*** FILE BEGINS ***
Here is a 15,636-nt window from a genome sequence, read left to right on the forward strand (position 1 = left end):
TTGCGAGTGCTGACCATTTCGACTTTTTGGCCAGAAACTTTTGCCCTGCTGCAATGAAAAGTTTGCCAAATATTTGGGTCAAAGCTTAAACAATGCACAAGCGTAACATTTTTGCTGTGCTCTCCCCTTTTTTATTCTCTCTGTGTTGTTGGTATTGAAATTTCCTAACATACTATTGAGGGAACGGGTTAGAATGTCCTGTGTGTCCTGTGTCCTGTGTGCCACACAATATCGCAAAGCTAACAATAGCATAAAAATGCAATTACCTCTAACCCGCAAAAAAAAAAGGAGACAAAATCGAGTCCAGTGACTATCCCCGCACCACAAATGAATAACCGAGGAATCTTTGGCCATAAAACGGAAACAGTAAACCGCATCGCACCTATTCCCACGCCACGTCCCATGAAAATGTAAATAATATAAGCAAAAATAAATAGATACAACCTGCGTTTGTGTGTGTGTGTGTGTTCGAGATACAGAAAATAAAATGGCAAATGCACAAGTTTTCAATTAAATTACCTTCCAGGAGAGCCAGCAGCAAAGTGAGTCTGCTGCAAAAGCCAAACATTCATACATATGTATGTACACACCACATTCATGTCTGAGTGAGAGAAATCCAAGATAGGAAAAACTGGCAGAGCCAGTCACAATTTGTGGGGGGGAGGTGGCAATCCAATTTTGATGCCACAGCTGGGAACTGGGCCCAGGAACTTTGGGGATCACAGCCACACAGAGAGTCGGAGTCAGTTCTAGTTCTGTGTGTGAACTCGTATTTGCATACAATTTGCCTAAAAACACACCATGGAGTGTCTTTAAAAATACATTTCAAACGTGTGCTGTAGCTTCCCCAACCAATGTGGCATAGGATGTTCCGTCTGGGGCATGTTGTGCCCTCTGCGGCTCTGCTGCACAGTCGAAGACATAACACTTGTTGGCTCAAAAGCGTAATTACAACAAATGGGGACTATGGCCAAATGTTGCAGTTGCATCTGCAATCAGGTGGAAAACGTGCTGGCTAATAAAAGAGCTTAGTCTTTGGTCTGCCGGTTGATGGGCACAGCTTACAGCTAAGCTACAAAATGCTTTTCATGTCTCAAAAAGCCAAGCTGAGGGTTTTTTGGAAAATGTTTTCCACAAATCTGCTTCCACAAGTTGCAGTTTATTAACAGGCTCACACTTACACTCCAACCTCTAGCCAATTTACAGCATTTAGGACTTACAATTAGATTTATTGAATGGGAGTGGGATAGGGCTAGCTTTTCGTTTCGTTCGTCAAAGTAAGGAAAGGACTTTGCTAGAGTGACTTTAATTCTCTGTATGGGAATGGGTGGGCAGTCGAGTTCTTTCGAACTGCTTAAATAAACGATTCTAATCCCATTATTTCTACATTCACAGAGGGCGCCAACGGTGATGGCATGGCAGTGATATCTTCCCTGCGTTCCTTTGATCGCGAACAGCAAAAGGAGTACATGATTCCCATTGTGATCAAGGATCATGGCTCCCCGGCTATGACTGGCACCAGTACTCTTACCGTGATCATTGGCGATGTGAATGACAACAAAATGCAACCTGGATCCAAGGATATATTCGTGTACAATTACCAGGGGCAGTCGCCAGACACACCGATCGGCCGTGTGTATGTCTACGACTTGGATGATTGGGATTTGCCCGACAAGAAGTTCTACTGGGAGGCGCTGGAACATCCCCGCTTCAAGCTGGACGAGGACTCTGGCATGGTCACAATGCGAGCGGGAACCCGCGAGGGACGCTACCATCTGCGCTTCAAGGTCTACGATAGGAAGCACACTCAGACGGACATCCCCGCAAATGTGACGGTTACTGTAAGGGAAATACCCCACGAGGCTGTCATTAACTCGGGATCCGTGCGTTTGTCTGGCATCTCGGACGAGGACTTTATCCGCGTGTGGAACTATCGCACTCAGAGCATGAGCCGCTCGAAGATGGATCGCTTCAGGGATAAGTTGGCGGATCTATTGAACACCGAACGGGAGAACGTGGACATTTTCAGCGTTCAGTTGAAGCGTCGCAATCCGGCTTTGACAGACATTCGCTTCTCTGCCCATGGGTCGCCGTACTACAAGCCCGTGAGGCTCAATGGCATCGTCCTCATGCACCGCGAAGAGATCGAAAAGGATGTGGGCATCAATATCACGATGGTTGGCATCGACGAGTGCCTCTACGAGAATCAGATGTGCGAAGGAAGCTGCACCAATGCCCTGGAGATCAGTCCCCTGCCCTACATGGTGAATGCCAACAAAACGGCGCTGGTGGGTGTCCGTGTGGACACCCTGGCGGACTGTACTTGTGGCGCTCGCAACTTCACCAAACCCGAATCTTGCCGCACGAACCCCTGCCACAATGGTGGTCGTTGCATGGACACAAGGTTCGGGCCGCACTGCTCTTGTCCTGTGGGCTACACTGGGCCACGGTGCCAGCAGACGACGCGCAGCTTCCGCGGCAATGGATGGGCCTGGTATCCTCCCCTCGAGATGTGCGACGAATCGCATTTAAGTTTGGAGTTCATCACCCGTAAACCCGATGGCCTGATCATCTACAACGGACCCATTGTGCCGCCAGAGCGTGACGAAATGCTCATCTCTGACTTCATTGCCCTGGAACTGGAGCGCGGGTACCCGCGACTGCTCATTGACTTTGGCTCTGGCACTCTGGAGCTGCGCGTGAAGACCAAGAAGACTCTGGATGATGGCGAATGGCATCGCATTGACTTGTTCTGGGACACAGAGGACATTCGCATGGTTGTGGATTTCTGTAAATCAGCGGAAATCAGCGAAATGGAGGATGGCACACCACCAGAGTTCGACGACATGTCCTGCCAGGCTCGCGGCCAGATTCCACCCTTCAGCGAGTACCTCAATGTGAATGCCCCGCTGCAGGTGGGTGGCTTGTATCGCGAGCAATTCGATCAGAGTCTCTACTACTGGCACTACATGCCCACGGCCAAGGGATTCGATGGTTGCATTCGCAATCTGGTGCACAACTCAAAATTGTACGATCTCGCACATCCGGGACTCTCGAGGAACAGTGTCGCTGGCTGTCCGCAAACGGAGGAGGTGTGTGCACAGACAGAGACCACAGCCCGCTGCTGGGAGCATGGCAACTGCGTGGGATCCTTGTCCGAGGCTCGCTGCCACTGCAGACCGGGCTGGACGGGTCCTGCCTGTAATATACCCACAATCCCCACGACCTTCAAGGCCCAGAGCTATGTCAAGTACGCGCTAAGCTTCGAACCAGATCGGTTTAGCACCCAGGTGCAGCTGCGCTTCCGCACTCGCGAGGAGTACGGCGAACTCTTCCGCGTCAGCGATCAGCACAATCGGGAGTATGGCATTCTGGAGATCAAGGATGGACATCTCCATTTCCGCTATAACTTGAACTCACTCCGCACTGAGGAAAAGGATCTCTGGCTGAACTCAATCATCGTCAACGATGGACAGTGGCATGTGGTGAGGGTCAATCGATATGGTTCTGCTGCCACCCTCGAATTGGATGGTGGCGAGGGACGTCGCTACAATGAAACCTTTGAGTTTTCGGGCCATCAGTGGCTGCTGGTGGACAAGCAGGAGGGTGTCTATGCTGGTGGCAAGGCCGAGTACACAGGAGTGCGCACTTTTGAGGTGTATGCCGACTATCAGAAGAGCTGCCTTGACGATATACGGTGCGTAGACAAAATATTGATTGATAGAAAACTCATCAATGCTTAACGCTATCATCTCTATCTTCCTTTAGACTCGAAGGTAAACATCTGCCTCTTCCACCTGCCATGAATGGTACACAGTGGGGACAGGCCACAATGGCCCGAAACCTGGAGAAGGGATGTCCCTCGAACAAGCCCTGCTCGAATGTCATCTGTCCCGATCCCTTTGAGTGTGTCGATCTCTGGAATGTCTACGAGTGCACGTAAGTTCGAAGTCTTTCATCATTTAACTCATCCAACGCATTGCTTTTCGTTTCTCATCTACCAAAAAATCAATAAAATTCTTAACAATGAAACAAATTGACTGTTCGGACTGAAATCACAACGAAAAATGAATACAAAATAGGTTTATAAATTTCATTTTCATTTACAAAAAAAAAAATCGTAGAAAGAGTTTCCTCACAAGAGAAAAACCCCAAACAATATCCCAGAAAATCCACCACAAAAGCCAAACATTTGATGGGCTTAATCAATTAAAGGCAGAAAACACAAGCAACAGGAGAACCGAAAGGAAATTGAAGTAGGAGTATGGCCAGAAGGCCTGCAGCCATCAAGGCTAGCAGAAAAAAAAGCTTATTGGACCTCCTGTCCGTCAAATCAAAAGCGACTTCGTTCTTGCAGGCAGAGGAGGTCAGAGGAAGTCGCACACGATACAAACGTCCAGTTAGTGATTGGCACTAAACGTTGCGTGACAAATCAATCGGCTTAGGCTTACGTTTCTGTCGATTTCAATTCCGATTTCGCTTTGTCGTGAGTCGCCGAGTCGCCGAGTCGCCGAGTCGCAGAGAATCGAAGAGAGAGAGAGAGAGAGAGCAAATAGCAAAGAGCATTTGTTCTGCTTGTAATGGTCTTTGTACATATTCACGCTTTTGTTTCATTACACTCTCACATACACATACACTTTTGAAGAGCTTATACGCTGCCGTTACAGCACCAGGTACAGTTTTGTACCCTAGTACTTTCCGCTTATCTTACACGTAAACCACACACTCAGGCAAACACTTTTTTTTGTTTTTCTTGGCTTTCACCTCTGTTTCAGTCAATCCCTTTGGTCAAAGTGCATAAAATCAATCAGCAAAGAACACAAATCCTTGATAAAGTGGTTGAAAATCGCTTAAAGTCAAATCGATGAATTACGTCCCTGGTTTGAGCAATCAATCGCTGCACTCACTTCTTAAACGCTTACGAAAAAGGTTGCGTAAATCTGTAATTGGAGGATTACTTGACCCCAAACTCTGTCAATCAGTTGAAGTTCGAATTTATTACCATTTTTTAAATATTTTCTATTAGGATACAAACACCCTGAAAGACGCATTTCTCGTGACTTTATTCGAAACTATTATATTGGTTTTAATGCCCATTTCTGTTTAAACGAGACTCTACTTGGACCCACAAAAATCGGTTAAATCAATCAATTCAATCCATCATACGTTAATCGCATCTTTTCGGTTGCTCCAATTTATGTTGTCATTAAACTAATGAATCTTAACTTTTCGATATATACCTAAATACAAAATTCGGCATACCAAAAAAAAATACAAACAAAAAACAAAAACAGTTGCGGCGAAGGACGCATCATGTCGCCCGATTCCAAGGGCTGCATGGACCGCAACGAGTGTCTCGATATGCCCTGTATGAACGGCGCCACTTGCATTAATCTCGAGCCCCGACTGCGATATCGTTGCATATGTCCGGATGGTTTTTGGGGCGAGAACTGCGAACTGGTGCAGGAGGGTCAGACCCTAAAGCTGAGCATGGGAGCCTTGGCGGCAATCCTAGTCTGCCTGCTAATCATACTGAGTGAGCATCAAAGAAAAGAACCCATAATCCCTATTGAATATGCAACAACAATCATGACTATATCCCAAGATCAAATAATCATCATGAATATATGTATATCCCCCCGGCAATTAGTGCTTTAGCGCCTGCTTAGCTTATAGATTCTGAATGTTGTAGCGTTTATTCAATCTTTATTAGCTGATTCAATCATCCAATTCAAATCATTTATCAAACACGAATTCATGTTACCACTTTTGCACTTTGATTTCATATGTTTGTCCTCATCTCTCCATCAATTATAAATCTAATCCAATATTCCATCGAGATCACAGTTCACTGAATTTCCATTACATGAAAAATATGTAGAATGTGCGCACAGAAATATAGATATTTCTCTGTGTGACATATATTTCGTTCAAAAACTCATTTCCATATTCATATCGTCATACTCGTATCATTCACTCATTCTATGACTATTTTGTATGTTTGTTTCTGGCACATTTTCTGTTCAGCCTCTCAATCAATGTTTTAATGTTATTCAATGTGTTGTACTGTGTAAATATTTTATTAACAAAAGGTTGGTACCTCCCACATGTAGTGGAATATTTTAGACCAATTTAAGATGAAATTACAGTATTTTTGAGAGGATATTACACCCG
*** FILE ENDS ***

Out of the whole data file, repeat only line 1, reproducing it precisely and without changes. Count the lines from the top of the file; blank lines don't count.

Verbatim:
Here is a 15,636-nt window from a genome sequence, read left to right on the forward strand (position 1 = left end):